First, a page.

Trouble changing focus points on D600

Discussion in 'Nikon' started by maryann_miles, Jul 30, 2014.

  1. This is embarrassing!! I am a pro, I really am, but I can't learn from a book. I can change the number of focus points on my D600, but I only see one thru the lens! And I can't control where it goes like I could (easily!) on the D300. What am I doing wrong?
     
  2. Also (don't laugh), how on Earth do you change the time & date on this camera??
     
  3. Maryann, Sorry but I burst out laughing about changing the time & date on your camera.

    Wish I could help, but I still have my pair of D300 and I am still learning things about them. Years later and I still have focus problems with them at times. That was after finding out the bodies and lens had issues. Now I don't know if it is me, or my eyes, or the camera and lens again :-(
    I just got back from doing family beach portraits and wondering why some of my images are out of focus. Ex: Camera on tripod, family sitting on a log for each shot, same distance, settings not changed, but some images come out soft. No wonder my bald spot is growing.
     
  4. My D300 was great, except for ISO issues. Surprised to hear that.
     
  5. Hi Maryann. If you have a single focus point selected, you should just be able to move it using the joystick on the back of the camera. If you have area focus, the camera does the selecting for you, which might be why you're having trouble? As for what you can see, the camera shows you the position of the current point, not the total number available to you - except in area focus, where it will show you everything that it thinks is in focus.

    The clock is under the set-up menu (spanner icon after you press "menu"), and scroll to "Date and time". Press ok, then you should be able to select menu options, poke ok for the one you want, and use the joystick controller to change things - and change what you're changing. P.253 of the manual, if learning from one page is an option. Good luck.
     
  6. Maryann, what is different between D300 and D600 is that on the D600 all the AF-related controls are moved to the button sitting inside the AF-mode lever on the front. Using the rear wheel with this button changes the number of focus points, using the front wheel changes between the Dynamic, Single-point and Auto mode (which is a seperate control on the rear on the D300). Maybe you have it in Single Point mode, or Dynamic Single point, which indeed will mean you see only one point in the viewfiner. If you switch to the 'Auto' mode, you can see multiple points in the viewfinder (though I'd argue it is not the prefered AF mode as it leaves you with less control).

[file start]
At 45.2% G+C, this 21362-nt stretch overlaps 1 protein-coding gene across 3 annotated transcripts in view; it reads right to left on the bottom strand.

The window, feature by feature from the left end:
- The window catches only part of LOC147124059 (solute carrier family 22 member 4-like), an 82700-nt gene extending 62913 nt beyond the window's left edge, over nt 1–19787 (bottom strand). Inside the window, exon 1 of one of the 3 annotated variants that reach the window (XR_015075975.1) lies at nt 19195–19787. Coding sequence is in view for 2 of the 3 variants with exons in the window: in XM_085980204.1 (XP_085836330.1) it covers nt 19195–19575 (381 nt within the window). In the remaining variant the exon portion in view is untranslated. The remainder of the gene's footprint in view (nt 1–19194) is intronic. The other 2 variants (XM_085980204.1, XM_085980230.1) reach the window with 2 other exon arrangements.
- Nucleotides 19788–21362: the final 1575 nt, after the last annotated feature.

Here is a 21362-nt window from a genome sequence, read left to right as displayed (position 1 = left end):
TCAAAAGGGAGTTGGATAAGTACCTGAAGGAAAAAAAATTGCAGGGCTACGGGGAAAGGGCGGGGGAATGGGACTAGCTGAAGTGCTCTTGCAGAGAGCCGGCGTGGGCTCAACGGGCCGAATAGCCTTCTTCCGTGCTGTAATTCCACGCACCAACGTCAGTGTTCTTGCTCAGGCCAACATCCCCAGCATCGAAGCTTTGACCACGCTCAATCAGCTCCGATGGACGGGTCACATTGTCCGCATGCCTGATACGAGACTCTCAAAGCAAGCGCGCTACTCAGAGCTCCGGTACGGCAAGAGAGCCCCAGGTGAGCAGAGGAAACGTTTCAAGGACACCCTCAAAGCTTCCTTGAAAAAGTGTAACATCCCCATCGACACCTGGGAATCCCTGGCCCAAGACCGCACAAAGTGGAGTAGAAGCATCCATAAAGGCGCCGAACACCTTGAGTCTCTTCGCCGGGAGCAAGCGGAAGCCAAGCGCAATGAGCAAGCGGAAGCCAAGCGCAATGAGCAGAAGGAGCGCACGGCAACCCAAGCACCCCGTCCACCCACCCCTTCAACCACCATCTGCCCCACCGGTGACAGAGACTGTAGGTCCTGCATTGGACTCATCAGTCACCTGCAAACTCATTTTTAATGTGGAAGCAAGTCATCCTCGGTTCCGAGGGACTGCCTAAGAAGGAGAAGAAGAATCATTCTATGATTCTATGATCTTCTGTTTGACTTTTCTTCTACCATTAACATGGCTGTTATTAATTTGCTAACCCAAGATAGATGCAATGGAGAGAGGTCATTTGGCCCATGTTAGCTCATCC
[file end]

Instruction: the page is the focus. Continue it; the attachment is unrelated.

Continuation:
For changing the AF point, check if the "wheel" around the 4-way controller on the rear is not set to "L" - that locks it for inadvertedly changing AF points.
     
  7. It is not embarrassing at all! I have a D 300s too. When I got my D 600 and I read the manual I had not fully figured out what Wouter just stated above. That is the key to learning how to use this camera. And I never figured out that the camera's default was set to Auto Area which led to me having to delete many of the images I took on my first outing with the camera. Once I turned off that Auto function and made sure I had set the AF functions I wanted, things got better. But you need to double check everything every time you turn it on because sometimes those settings get changed.
    The Nikon manual IMO does a terrible job of explaining the AF system on the D 600. Do a search and look for one written by someone else. Maybe someone will post a link for such an explanation.
    Joe Smith
     
  8. Thank you all!! I will go work on this & report back. It's frustrating that they made it harder when supposedly upgrading the camera! The D300 was a snap to use in this area!!
     
  9. Good luck, Maryann. For what it's worth, I don't believe the D600 behaviour is "harder" - all they did was move the AF area control from the back of the camera and the AF-S/AF-C selection from the focus mode ring, and put them both on a button + dial. It does mean that you can't see from the back of the camera what mode you're in, but you can if you look through the finder or press info. I'm not a great fan of the position of the button - just as I wasn't a fan of the position of the AF-S/AF-C switch - but that's part of my usual "left hand is busy holding a big lens" rant about all of Nikon's ergonomics. I've occasionally had issues where the camera seemed to stop responding, that turned out to be because I was accidentally pressing this button with some part of my hand. On the plus side, at least my right hand can stay on the camera grip.

    Still, all the functionality is still there and - if you have a long left thumb - not harder to access than before. Except for the change in how you access mode, I don't believe the AF behaviour should be significantly different between the D300 and D600. (Though of course you lose some focus points, but gain a near/far set of arrows.) Practice and you'll probably come to be comfortable with it. Switching between my D700 (much like the D300) and D800 (same style as the D600), my biggest issue was the swapped + and - buttons, not the autofocus!
     
  10. That's another thing!! I can NOT take action series shots! I can't take two quickly in any mode!! I'd scrap this camera honestly if the quality weren't so amazing :)
     
  11. Hang in there, Maryann. It's just different; it will do all the things you are mentioning, just in a slightly different way than you are used to.
     

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